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Keeping the '60s alive 

Spongetones ready 10th album, headline benefit show

It was like having The Beatles in your backyard. Charlotte's Spongetones soaked up the Mersey beat so well they've served as local mop top stand-ins for the last three decades. But even though they sounded like them, the 'Tones was never a Beatles tribute group.

"It's like they were all sort of visited by aliens," Spongetones guitarist Jamie Hoover says of the music of the '60s bands that he still performs. "Bands of that time were just really blessed with fabulous lyrics, beyond what they should have been able to come up with at their age, amazing stuff, and it still holds up, still sounds great." The 'Tones are still active: the band goes in the studio this weekend to record their tenth album, and Hoover says the music still feels great to play. "We just sort of use it as our medium, as an artist would use watercolor or acrylic."

For want of a better term, The Spongetones' music is classified as pop. But since Britney Spears and Ashley and Jessica Simpson got their paws on it, pop has become a synonym for mindless trash. "Yeah, I guess we should call it un-pop," Hoover says. "What we do is not on the radio at all and hasn't been for a long period of time, but it should be. I love to write songs that people put the repeat button on and play a bunch of times."

Hoover and the 'Tones have been doing that for 27 years. But their catalogue hasn't just been sitting in a corner gathering dust. The music is still relevant enough for ABC's World News Now to use their song "Skinny," from the band's fifth album 1995's Textural Drone Thing, on their nightly broadcast.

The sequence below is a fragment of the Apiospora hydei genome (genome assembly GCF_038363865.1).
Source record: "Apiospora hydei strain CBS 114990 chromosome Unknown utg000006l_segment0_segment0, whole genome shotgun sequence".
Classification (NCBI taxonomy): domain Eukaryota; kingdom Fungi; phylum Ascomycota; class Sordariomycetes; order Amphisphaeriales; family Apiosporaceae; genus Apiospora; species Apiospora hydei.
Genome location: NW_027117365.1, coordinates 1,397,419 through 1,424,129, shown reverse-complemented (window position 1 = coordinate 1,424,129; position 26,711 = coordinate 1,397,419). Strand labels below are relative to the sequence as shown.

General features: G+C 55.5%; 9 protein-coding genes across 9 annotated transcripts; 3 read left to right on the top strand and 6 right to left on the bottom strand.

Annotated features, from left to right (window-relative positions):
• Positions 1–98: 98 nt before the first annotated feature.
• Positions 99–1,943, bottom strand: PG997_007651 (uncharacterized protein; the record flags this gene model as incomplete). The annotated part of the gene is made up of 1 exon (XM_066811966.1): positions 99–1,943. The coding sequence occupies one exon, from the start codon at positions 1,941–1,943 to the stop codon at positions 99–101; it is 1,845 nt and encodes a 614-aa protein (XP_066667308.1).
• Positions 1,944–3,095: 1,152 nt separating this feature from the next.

The band's output hasn't all been upbeat Beatly beats. Number 9, a Japanese import, featured some harder-edged stuff, like the very un-Sponge-like "Cruel and Unusual Punishment." "We've never gotten rich off our recording, therefore we don't worry about it," Hoover says, laughing. "We just do what we want to do, make the sounds we want to hear."

That attitude and their mutual appreciation of the sound they make together have kept the original band together for nearly three decades. "We're just all really well matched," says Hoover. "We hang around each other when we're not playing, call each other every day. We're just like brothers, I guess."

They extend that affection to their fans. One in particular has gotten their attention of late. Pat Kitts has been following the band since she was 16. "It was just fun music to jump up and down to, get crazy to," she says. "I have a lot of memories of following them around."

Kitts has a place in Spongetones history, pictured in the crowd on the photo montage on the band's first album, Beat Music. "She was one of those people who was always front row to see us play. Once we see people for a long time we try and keep up with our fans, be friends with them," Hoover says.

Kitts, now 42, has been diagnosed with stage IV lung cancer, and her friends The Spongetones, along with other area bands, are throwing a benefit for her on June 10 at Amos' SouthEnd. Kitts says one of the main things she wants from the benefit is for people to learn about lung cancer. "Most people think you're a 70-year-old smoking man to get lung cancer. I'm a 42-year-old supposedly healthy vegetarian non-smoker that has it."

Kitts has become an activist for lung cancer education and fund raising. "I don't know how long I'll be around," she says, noting there's only a 15 percent survival rate past five years for her level of cancer. "But I'm gonna be screaming about awareness as much as I can. Until the stigma is changed that it's just a smoker's disease, there'll never be enough funding."

"We love Pat," Hoover says. "We want to help her in any way we can and support her -- she's certainly supported us over the years."

The Spongetones headline the Holding onto HOPE!: A Benefit and Lung Cancer Awareness concert Sunday, June 10 from 5 to 11 p.m. at Amos' SouthEnd. Donations accepted at door.

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